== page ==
I will never vote for the candidate wanting to lower my taxes. Why? Because this is the manifestation of white privilege at its finest. We can’t have less money in the coffers of government and expect more or better interventions to address these systemic and systematic issues. Lowering taxes will not decrease homelessness. Lowering taxes will not increase available housing. Lowering taxes will not result in better education. Lowering taxes will not improve human services. A vote for the candidate wanting to lower taxes – who will give you the mantra of better service at less cost or efficiencies as propaganda – is a vote for ongoing injustice, more racial inequity, and more white privilege.

Iain De Jong

About Iain De Jong

11 Responses to “White Privilege & Housing and Homelessness”

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  1. Donna Williams says:

    Very enlightening, you vocalize issues others dance around.

  2. Kathy Roberts says:

    I couldn’t agree more; and white male privilege is different than white female privilege. I’ve witnessed the legacy of the inhuman treatment of African and Native American’s first hand. It’s truly obscene. We can’t undue what’s been done, but we can do better. And I believe in Karma…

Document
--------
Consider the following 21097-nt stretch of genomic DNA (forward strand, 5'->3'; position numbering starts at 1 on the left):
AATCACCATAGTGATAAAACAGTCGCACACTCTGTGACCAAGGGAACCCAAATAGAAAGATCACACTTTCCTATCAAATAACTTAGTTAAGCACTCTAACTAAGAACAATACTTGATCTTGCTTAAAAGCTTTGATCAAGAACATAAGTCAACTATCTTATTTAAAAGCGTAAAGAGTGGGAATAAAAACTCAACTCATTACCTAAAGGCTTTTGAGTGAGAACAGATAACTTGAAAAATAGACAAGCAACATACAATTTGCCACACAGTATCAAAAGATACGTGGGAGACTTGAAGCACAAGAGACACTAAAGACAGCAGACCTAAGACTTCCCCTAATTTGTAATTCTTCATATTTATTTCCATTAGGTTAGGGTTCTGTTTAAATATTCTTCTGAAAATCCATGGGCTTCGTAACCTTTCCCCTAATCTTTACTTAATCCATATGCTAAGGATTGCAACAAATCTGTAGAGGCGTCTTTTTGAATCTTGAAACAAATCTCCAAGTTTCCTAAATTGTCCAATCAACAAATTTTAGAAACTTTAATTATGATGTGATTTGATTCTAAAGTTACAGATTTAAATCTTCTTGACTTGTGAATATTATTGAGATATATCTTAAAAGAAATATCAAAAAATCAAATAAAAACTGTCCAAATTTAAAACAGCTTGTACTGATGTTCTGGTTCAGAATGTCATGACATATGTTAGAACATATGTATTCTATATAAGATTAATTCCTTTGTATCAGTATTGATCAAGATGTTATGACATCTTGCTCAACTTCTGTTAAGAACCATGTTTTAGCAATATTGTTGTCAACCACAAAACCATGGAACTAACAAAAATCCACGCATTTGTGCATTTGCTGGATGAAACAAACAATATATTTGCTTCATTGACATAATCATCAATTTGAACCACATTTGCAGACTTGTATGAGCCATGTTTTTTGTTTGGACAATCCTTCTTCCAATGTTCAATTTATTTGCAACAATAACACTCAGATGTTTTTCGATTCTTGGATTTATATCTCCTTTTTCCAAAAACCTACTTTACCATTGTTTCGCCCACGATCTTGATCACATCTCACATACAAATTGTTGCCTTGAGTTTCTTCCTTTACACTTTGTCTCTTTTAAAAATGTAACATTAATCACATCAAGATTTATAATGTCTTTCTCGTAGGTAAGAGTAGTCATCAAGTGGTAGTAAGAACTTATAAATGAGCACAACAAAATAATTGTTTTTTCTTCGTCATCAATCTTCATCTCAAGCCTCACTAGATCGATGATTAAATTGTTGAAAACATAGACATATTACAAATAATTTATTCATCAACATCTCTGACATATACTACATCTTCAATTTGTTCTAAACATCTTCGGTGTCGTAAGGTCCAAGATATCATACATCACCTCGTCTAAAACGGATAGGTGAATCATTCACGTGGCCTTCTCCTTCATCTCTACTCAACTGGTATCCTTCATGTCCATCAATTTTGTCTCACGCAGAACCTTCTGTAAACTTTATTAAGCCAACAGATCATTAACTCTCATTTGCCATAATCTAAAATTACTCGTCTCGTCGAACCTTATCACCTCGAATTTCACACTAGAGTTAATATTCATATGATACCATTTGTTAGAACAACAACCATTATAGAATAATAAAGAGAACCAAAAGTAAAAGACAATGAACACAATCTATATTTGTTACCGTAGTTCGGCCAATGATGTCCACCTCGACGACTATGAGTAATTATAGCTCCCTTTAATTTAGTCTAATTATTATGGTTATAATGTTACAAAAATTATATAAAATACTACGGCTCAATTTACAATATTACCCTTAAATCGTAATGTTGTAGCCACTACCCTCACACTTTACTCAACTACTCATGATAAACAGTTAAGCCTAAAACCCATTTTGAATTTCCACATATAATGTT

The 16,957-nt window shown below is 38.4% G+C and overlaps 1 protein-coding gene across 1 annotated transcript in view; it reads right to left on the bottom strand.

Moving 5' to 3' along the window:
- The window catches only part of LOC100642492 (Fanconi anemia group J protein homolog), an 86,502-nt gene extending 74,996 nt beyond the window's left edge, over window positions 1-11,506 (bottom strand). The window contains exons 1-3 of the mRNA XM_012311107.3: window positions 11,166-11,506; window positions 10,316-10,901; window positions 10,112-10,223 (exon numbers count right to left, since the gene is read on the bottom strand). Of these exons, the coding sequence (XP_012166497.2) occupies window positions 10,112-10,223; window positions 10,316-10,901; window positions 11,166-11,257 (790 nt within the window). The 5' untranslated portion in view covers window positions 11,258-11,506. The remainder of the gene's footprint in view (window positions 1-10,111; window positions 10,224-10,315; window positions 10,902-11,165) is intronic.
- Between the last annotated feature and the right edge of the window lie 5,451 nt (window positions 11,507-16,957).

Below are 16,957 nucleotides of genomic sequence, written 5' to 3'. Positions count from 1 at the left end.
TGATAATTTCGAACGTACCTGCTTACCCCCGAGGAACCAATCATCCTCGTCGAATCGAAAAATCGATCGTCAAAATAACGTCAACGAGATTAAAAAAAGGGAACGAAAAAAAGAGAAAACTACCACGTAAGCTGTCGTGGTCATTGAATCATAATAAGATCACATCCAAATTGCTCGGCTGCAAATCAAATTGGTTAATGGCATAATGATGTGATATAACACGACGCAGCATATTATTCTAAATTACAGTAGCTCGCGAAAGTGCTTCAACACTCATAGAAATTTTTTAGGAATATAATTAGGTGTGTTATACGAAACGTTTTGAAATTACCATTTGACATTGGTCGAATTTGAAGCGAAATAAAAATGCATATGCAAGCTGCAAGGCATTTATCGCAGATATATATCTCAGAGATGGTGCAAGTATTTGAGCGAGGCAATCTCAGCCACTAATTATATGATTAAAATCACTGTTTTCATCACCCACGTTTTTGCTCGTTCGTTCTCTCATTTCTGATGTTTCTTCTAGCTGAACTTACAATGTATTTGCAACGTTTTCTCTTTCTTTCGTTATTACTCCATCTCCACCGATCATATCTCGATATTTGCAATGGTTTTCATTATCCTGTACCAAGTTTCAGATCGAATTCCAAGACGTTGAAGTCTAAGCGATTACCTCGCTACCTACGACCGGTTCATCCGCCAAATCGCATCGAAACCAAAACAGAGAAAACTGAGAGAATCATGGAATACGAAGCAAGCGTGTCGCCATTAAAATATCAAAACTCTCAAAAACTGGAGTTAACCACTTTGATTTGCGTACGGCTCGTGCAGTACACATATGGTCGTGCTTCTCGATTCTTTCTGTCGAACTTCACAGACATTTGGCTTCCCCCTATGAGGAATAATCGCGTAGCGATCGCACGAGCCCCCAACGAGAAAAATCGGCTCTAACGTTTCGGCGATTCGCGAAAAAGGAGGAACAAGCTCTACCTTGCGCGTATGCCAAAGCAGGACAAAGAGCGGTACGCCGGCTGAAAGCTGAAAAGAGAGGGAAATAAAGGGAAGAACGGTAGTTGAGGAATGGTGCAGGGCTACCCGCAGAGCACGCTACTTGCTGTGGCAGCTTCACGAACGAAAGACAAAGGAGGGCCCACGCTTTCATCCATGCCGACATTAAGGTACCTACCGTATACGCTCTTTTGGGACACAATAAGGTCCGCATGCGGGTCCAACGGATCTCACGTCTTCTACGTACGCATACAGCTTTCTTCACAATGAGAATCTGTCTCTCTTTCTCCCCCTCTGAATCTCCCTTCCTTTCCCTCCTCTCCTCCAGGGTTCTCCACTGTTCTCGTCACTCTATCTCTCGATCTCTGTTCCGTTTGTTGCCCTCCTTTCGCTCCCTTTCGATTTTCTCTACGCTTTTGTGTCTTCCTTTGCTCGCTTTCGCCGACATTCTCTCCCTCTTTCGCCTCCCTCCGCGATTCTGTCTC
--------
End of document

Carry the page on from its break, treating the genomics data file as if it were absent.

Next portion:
3. Jen says:

    OK! Time to unleash my comment on this. Do I think homelessness is an issue? Yes, for sure. People don’t choose to be homeless-without a home, but they do choose to use drugs and frolick in their addictions thus loosing their home. Some just don’t give a rat if they live on the street. No rules and no responsibilities. Some quite like evading the government and not paying taxes. Some just don’t care and it shows when they are rehoused causing thousands of dollars of damage. Why don’t you look at the great work “White” people are doing to help end homelessness? And look at the thousands of dollars of damage that are being caused by people who have been homeless? Why don’t you talk to the landlords? Find out how this “Homeless” problem is raising our rents, we are loosing good tenants all because we took a chance to house to make a difference to house the homeless and were royally duped. Your right this is a problem! A big problem! And when rental companies begin to say NO housing programs it will be even bigger problem! I think that will be OK For you though. You will continue to make more money off the homeless. I mean that’s what your doing right? Everyone blog, conference, agency you represent does make money off this problem? Your right though, you do have to acknowledge you are part of the problem cause you really are$$

    • Casey says:

      Jen, no one just wakes up one day and decides to be an addict. Addiction is a symptom. It’s an attempt to solve a problem; an attempt to cope with pain and trauma that seems unbearable and unsurmountable. People experiencing challenges with addiction are often some of the bravest and most insightful people you will ever meet. Yes people make choices that may not align with the choices you or I would make. Does that give us the authority to judge their circumstance? People make mistakes. Does that mean we should just discard them and not help them try again?